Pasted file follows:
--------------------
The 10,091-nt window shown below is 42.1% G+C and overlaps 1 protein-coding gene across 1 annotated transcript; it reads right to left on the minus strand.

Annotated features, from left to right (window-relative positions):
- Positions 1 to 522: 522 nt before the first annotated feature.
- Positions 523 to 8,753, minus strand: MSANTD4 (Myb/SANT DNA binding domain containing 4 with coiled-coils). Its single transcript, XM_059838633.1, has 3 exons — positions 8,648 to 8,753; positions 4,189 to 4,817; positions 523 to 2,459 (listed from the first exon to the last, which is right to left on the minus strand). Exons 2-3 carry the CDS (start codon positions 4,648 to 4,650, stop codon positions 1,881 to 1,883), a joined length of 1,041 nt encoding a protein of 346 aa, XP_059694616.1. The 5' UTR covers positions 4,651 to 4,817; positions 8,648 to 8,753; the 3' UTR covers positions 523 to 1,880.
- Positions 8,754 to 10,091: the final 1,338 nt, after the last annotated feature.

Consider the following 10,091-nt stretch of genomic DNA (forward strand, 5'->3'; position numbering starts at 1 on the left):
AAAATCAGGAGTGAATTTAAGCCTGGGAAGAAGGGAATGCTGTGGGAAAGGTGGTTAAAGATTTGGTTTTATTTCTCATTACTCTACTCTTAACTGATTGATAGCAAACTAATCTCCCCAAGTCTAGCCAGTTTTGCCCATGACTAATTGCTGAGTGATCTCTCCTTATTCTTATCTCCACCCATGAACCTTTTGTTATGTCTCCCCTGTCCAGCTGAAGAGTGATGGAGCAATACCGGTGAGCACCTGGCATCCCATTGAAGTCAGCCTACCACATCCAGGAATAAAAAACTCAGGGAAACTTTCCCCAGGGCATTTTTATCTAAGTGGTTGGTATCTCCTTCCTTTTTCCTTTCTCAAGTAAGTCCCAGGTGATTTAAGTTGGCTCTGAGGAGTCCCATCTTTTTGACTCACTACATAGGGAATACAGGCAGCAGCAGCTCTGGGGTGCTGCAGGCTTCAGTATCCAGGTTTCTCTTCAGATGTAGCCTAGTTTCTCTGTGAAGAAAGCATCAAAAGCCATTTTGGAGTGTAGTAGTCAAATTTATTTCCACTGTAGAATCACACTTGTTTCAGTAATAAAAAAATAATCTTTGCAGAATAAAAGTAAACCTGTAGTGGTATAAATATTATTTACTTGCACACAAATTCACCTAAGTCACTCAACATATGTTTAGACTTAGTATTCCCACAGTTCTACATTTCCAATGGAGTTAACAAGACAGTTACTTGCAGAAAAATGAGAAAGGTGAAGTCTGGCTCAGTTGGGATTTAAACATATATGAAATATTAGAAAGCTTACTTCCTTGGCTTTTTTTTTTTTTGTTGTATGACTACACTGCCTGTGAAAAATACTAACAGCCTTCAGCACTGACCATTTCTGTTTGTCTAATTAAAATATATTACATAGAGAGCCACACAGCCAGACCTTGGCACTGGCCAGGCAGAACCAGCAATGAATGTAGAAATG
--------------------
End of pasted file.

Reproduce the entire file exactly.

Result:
The 10,091-nt window shown below is 42.1% G+C and overlaps 1 protein-coding gene across 1 annotated transcript; it reads right to left on the minus strand.

Annotated features, from left to right (window-relative positions):
- Positions 1 to 522: 522 nt before the first annotated feature.
- Positions 523 to 8,753, minus strand: MSANTD4 (Myb/SANT DNA binding domain containing 4 with coiled-coils). Its single transcript, XM_059838633.1, has 3 exons — positions 8,648 to 8,753; positions 4,189 to 4,817; positions 523 to 2,459 (listed from the first exon to the last, which is right to left on the minus strand). Exons 2-3 carry the CDS (start codon positions 4,648 to 4,650, stop codon positions 1,881 to 1,883), a joined length of 1,041 nt encoding a protein of 346 aa, XP_059694616.1. The 5' UTR covers positions 4,651 to 4,817; positions 8,648 to 8,753; the 3' UTR covers positions 523 to 1,880.
- Positions 8,754 to 10,091: the final 1,338 nt, after the last annotated feature.

Consider the following 10,091-nt stretch of genomic DNA (forward strand, 5'->3'; position numbering starts at 1 on the left):
AAAATCAGGAGTGAATTTAAGCCTGGGAAGAAGGGAATGCTGTGGGAAAGGTGGTTAAAGATTTGGTTTTATTTCTCATTACTCTACTCTTAACTGATTGATAGCAAACTAATCTCCCCAAGTCTAGCCAGTTTTGCCCATGACTAATTGCTGAGTGATCTCTCCTTATTCTTATCTCCACCCATGAACCTTTTGTTATGTCTCCCCTGTCCAGCTGAAGAGTGATGGAGCAATACCGGTGAGCACCTGGCATCCCATTGAAGTCAGCCTACCACATCCAGGAATAAAAAACTCAGGGAAACTTTCCCCAGGGCATTTTTATCTAAGTGGTTGGTATCTCCTTCCTTTTTCCTTTCTCAAGTAAGTCCCAGGTGATTTAAGTTGGCTCTGAGGAGTCCCATCTTTTTGACTCACTACATAGGGAATACAGGCAGCAGCAGCTCTGGGGTGCTGCAGGCTTCAGTATCCAGGTTTCTCTTCAGATGTAGCCTAGTTTCTCTGTGAAGAAAGCATCAAAAGCCATTTTGGAGTGTAGTAGTCAAATTTATTTCCACTGTAGAATCACACTTGTTTCAGTAATAAAAAAATAATCTTTGCAGAATAAAAGTAAACCTGTAGTGGTATAAATATTATTTACTTGCACACAAATTCACCTAAGTCACTCAACATATGTTTAGACTTAGTATTCCCACAGTTCTACATTTCCAATGGAGTTAACAAGACAGTTACTTGCAGAAAAATGAGAAAGGTGAAGTCTGGCTCAGTTGGGATTTAAACATATATGAAATATTAGAAAGCTTACTTCCTTGGCTTTTTTTTTTTTTGTTGTATGACTACACTGCCTGTGAAAAATACTAACAGCCTTCAGCACTGACCATTTCTGTTTGTCTAATTAAAATATATTACATAGAGAGCCACACAGCCAGACCTTGGCACTGGCCAGGCAGAACCAGCAATGAATGTAGAAATG